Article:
There’s been a lot of press about the fact that the Bushies sent an envoy to Iran this week to begin talks regarding Iran’s nuclear program. Most of the press has been glowing, either praising the Bushies for finally holding talks with someone they don’t like, or pointing out, quite rightly, that Barack Obama turns out to be correct more often than not, and once again, a suggestion he was ridiculed for early in the campaign — you know, for daring to talk to regimes not totally friendly to the United States — was eventually embraced by the Bush Administration in a last-ditch attempt to save what little "legacy" they may have left.
But we should look at another aspect of this, folks.
This is from an AP article this morning, in which the worst Secretary of State in US history, Condi Rice, suggests that Iran isn’t "serious" about the talks:
"We are in the strongest possible position to demonstrate
that if Iran does not act then it is time to go back to that
(sanctions) track," Rice said.
Moreover, Britain’s newest Prime Minister, who seems to be less of a lapdog than Tony Blair said:
"Iran has a clear choice to make: suspend its nuclear
program and accept our offer of negotiations or face growing
isolation and the collective response not just of one nation
but of all nations around the world," Brown said.
Sounds like sanctions, right?
Well, listen some more…
The U.S. government was "indecisive about whether to lean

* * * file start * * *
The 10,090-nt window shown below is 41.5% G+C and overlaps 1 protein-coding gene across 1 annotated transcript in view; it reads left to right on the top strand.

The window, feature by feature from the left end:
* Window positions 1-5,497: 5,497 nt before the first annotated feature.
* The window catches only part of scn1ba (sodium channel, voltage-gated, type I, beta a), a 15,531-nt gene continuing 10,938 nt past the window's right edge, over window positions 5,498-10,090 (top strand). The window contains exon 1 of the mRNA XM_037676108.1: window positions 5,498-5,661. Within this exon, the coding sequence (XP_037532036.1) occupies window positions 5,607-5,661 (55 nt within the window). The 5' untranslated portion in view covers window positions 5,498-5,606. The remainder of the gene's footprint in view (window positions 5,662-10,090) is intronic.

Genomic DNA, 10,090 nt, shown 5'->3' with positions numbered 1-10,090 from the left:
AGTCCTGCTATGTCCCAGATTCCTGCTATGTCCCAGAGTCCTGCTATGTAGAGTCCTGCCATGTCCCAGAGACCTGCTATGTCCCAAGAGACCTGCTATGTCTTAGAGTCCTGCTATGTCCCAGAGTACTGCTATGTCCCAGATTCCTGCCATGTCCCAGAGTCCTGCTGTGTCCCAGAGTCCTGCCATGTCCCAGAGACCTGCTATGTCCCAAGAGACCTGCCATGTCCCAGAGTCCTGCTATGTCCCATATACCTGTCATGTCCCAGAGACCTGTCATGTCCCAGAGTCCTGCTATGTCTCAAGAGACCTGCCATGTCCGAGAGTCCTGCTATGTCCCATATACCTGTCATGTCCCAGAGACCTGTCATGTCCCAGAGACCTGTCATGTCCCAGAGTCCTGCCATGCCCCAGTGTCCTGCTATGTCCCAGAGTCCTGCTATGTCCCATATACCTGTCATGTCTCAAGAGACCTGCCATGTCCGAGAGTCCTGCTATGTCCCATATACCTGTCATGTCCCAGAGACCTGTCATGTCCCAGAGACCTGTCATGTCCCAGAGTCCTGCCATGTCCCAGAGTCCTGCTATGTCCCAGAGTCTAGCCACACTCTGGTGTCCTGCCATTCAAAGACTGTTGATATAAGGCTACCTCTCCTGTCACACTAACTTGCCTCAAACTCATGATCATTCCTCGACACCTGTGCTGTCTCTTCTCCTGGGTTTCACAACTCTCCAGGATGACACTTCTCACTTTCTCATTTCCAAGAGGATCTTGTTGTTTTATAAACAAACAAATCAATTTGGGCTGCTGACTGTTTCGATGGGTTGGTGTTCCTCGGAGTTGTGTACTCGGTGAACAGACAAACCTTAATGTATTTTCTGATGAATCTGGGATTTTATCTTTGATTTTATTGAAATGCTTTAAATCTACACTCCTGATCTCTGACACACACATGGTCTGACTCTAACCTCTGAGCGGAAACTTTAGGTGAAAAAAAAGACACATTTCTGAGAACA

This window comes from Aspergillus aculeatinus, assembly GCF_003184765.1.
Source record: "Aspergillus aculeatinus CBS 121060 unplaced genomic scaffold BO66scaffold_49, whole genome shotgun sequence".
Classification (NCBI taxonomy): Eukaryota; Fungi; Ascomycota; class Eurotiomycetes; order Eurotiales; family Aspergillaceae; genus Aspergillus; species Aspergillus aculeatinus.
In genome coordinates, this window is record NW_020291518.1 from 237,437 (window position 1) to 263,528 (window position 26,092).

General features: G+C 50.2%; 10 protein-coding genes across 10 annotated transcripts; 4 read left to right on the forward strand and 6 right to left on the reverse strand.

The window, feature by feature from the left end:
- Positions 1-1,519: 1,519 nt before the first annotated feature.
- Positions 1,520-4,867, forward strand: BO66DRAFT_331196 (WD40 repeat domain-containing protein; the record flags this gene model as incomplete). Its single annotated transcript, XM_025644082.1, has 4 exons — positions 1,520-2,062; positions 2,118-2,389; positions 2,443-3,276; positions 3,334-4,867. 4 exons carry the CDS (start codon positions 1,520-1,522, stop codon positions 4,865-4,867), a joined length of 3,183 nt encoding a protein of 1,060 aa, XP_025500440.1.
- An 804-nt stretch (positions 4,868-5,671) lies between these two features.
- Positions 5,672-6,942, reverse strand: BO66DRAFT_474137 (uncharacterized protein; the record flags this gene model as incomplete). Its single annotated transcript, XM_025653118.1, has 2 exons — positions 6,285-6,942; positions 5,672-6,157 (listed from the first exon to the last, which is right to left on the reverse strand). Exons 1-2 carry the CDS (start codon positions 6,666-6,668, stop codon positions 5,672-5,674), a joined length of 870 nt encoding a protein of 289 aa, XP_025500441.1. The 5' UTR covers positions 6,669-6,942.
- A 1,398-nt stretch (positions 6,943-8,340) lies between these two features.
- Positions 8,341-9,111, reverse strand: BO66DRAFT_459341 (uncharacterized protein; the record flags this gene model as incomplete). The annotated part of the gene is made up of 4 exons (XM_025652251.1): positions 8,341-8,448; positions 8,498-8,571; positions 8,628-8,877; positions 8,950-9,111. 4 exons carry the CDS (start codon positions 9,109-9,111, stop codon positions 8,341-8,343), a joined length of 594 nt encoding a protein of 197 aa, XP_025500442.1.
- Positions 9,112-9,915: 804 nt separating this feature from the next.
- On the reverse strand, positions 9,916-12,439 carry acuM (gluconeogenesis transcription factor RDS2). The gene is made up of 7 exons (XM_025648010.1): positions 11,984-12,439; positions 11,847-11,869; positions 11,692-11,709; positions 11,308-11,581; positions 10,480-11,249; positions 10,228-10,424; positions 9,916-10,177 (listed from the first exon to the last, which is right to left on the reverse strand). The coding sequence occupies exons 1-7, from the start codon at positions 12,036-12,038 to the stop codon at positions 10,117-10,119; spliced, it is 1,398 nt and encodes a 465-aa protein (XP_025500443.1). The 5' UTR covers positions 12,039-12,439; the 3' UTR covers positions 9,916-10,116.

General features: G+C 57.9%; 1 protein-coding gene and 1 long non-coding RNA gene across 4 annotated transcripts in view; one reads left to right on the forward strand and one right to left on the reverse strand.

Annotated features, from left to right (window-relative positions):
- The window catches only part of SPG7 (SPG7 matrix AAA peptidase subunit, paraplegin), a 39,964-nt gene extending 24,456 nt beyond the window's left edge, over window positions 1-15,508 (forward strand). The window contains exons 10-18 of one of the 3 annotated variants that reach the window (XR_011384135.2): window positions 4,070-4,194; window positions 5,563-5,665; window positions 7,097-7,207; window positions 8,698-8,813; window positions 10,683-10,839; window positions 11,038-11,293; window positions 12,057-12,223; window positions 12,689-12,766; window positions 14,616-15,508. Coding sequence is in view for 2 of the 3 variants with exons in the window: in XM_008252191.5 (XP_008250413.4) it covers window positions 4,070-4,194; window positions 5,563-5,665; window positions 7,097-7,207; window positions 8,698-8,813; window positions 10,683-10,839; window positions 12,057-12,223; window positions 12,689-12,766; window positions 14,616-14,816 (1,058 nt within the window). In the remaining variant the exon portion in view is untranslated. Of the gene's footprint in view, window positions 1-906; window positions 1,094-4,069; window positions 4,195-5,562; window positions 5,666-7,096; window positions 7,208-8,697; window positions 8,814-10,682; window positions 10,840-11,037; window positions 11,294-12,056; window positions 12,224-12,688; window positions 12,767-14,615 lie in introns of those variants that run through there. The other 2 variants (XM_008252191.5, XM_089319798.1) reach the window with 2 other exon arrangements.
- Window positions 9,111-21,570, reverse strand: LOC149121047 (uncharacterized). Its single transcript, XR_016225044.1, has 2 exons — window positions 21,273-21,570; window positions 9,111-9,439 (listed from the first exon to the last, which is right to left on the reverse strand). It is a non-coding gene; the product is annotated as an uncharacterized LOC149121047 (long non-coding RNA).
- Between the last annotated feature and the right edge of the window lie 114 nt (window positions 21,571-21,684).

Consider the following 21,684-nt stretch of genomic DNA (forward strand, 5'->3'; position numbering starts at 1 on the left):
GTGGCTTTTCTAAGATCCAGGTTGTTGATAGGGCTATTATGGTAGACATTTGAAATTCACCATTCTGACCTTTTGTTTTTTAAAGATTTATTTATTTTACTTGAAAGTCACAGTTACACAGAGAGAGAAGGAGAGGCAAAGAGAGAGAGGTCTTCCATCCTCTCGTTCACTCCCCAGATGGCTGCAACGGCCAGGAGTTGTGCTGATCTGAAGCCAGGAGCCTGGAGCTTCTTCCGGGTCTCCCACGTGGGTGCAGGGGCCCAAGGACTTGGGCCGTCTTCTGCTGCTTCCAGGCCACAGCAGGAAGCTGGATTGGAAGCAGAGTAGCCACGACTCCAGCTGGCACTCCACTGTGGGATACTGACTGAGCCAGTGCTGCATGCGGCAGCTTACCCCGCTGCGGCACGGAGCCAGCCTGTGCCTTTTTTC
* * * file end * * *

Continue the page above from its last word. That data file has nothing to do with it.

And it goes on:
on diplomacy or the military option," said Deputy Foreign
Minister Alireza Sheikh-Attar, according to the student news
agency ISNA on Monday.
Rice said Iran’s envoy to Saturday’s talks, attended by
senior U.S. diplomat William Burns, engaged in small talk
rather than address the central issue of the sextet offer.
"I understand that it was at times meandering," Rice said.
She said EU foreign policy chief"clarified"
Iran’s choices at the talks.
"It was also a very strong message to the Iranians that
they can’t go and stall and make small talk and talk about
culture and that they have to make a decision," said Rice.
This is troubling, to be sure. Forget the fact that such talks always start on a "small talk" note (forgive her, she wouldn’t know, she doesn’t usually talk to anyone about anything, right?); doesn’t she seem a bit too dismissive after having sent one envoy one time?
Am I the only one feeling a bit of déjà vu
Is Condi setting Iran up for an attack? Is this part of an overall strategy to make it look like we’re engaged with Iran diplomatically, but they’ve chosen to force us into war?